On Democratization Of CreativityKrish Dholakiya
I'm hoping that by outlining existing democratization of creativity -- namely through DAWs, Vine, and Twitter -- mechanisms by which other creative domains can be democratized might become clearer.
For clarity, by "creativity" I mean any sort of behavior or trait related to humans literally creating something, whether it be culture, art, or perception.
Here are some shortcuts if you want to skip to something:
- Digital Audio Workstations & Music
- Vine & Comedy
- Twitter & Perspective
- What they all have in common -- and what we can do with it.
Digital Audio Workstations & Music
I'm starting with DAWs because they're one of the earliest examples of this phenomenon that I can think of. The best place to start is to consider what it took to create (package-able, distributable) music before the DAW.
The lowest hanging fruit is the gear that you'd need -- everything from cables, synthesizers, instruments, whatever. It's obvious that DAWs have made it infinitely cheaper, and thus more accessible, to produce and package music. All those cables, instruments, synths, or whatever; they're all default plugins on a single piece of software that's affordable enough for a middle-class kid to plausibly receive it as a Christmas present.
But that's all low-hanging fruit. More notable democratization exists on the interface-level.
Let's say we've somehow arranged for the cables, synthesizers, instruments, whatever. Conventionally you still need the obvious ingredient: the training to play an instrument, sing, compose, etc. Post-DAW, you could have no conventional training and still come up with something good, all thanks to a few revolutionary plugins.
Singing: Auto-Tune. It dominates pop culture, charts Billboard repeatedly, and has become a staple to entire sub-genres of music with millions of fans. I also believe that the Bob Dylan-esque phenomenon of eccentric vocal performances in modern music (think Young Thug, Lil Uzi, etc) has been bolstered by the confidence that Auto-Tune gives artists.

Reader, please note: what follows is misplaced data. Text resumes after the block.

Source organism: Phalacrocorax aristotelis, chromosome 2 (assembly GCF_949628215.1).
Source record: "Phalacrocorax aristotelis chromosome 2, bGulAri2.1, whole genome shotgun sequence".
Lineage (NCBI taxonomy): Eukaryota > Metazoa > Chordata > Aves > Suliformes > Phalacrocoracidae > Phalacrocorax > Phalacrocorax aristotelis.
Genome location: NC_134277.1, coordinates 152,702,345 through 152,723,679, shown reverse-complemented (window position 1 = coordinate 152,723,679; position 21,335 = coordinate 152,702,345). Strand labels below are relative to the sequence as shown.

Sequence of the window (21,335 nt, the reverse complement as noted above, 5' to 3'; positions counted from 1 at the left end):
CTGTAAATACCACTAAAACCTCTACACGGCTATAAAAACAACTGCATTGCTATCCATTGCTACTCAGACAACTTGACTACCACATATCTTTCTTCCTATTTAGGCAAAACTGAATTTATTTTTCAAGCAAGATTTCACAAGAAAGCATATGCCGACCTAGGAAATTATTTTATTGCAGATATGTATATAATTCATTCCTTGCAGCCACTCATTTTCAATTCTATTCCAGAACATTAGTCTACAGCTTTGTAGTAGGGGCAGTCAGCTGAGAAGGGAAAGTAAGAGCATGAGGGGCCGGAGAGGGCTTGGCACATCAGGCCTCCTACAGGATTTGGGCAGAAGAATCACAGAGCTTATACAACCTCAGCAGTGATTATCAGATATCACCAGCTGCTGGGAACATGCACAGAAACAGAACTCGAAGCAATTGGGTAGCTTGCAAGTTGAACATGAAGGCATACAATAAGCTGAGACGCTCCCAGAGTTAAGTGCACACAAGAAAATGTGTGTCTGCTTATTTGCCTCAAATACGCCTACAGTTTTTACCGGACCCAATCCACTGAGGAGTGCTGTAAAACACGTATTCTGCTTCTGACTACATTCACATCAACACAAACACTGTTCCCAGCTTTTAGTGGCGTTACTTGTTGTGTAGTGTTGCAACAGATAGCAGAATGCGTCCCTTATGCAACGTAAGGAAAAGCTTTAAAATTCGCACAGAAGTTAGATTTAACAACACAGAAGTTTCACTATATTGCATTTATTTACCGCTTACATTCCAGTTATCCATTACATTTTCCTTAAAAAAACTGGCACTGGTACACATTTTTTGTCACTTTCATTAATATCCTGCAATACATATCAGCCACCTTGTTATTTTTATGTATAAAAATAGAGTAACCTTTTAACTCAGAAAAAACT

Instrumentation: With a DAW you basically have any and every possible instrument at your disposal. Know music theory? Congratulations, you can now play literally any instrument. Don't know music theory? You can still mess around with musical typing or a MIDI keyboard and keep what you think sounds good, and then arrange it into something real. Also know that you're in the same boat as a lot of really successful artists today. Want to make a solid percussive section but only have intuition to go off of? Drum programming plugins make it almost trial-and-error. You can even turn random sounds into instruments and go from there.
Composition: This is probably my favorite innovation. I think that the ability to add and layer various tracks of sound, easily drag & drop little riffs of music comprised of MIDI notes, etc, makes composition a lot more accessible as a mental model. It's hard to describe in writing though, so I recommend that you spend 5 minutes and try composing something in this beginner-friendly tool by Ableton.
With all that available, all that really matters is whether you can tell when something sounds good or not.
Vine & Comedy
Humor is hard. Different audiences respond differently to different forms of it. The only comedians we hear about are ones who were willing to be bad at it for a long enough time to get good (and also to get noticed).